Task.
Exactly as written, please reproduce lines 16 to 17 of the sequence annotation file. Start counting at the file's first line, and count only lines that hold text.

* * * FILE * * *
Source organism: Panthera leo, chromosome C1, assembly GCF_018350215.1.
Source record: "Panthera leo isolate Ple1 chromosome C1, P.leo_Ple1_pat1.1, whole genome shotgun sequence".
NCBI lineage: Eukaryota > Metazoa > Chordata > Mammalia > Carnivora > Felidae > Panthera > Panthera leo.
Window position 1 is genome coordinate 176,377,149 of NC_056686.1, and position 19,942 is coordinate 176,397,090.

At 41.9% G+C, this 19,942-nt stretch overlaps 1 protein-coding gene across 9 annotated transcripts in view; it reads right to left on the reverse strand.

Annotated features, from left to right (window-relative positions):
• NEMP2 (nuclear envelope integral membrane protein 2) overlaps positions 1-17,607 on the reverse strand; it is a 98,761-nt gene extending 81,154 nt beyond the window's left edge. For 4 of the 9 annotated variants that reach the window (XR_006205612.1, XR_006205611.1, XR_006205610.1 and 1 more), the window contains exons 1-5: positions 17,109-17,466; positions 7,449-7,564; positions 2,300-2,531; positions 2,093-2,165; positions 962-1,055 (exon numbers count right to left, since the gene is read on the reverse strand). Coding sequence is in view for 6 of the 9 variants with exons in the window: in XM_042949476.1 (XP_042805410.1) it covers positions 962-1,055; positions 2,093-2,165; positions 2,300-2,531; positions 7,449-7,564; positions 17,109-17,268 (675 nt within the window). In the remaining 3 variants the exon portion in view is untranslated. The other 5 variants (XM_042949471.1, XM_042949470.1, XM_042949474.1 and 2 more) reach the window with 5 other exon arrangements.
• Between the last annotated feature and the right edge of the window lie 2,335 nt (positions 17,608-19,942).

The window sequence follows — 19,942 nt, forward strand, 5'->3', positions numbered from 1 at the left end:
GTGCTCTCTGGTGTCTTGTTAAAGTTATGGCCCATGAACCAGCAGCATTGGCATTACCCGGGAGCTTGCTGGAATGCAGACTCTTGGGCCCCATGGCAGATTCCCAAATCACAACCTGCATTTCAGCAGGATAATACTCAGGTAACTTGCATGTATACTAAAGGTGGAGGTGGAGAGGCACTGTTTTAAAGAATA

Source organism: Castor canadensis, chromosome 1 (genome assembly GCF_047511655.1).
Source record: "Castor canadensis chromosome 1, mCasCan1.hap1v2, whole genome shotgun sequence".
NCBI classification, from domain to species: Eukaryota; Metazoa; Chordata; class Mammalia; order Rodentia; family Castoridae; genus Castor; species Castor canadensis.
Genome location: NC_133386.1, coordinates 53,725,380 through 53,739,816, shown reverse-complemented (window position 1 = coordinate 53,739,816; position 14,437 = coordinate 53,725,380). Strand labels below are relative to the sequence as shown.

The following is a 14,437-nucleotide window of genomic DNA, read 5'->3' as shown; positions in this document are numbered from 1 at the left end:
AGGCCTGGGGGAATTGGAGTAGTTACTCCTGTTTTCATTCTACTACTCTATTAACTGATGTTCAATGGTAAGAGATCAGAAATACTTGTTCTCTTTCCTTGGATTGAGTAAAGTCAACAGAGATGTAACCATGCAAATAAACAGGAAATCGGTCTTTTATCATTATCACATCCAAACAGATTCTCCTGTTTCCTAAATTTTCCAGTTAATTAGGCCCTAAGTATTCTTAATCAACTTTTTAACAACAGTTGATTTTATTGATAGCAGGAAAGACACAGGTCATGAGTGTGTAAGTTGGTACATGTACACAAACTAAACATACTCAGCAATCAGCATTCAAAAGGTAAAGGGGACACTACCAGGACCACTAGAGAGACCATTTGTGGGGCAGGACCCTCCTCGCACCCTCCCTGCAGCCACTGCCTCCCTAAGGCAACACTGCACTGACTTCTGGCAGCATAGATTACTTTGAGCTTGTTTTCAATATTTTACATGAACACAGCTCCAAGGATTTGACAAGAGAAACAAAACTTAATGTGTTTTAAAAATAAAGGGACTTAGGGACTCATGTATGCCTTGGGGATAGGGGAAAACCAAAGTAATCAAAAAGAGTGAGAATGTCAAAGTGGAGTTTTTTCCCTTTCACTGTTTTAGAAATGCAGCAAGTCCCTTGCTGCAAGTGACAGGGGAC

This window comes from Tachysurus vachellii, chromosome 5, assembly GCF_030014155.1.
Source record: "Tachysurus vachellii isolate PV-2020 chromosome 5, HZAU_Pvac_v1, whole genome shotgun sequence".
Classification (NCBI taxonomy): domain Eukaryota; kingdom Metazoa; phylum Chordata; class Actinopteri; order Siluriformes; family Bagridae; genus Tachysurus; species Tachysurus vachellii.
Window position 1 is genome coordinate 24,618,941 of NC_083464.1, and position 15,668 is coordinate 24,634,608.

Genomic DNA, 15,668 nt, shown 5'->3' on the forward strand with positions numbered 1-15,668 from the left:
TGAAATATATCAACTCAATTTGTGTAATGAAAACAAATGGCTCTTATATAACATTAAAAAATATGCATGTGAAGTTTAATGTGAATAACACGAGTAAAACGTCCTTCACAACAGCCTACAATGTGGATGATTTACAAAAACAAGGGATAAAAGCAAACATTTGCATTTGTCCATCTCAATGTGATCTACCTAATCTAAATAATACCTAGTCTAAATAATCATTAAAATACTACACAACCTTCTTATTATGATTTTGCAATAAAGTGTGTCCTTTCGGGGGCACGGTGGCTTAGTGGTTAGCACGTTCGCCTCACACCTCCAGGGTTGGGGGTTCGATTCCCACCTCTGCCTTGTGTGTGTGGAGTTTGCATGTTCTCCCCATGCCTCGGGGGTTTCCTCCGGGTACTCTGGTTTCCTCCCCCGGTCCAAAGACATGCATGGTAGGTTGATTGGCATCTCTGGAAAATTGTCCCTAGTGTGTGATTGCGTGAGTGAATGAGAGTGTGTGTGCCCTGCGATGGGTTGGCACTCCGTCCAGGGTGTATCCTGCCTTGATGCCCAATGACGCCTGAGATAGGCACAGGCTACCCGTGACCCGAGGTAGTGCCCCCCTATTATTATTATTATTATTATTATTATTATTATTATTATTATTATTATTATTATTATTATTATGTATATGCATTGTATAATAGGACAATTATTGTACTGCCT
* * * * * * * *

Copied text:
AGGCCTGGGGGAATTGGAGTAGTTACTCCTGTTTTCATTCTACTACTCTATTAACTGATGTTCAATGGTAAGAGATCAGAAATACTTGTTCTCTTTCCTTGGATTGAGTAAAGTCAACAGAGATGTAACCATGCAAATAAACAGGAAATCGGTCTTTTATCATTATCACATCCAAACAGATTCTCCTGTTTCCTAAATTTTCCAGTTAATTAGGCCCTAAGTATTCTTAATCAACTTTTTAACAACAGTTGATTTTATTGATAGCAGGAAAGACACAGGTCATGAGTGTGTAAGTTGGTACATGTACACAAACTAAACATACTCAGCAATCAGCATTCAAAAGGTAAAGGGGACACTACCAGGACCACTAGAGAGACCATTTGTGGGGCAGGACCCTCCTCGCACCCTCCCTGCAGCCACTGCCTCCCTAAGGCAACACTGCACTGACTTCTGGCAGCATAGATTACTTTGAGCTTGTTTTCAATATTTTACATGAACACAGCTCCAAGGATTTGACAAGAGAAACAAAACTTAATGTGTTTTAAAAATAAAGGGACTTAGGGACTCATGTATGCCTTGGGGATAGGGGAAAACCAAAGTAATCAAAAAGAGTGAGAATGTCAAAGTGGAGTTTTTTCCCTTTCACTGTTTTAGAAATGCAGCAAGTCCCTTGCTGCAAGTGACAGGGGAC

This window comes from Tachysurus vachellii, chromosome 5, assembly GCF_030014155.1.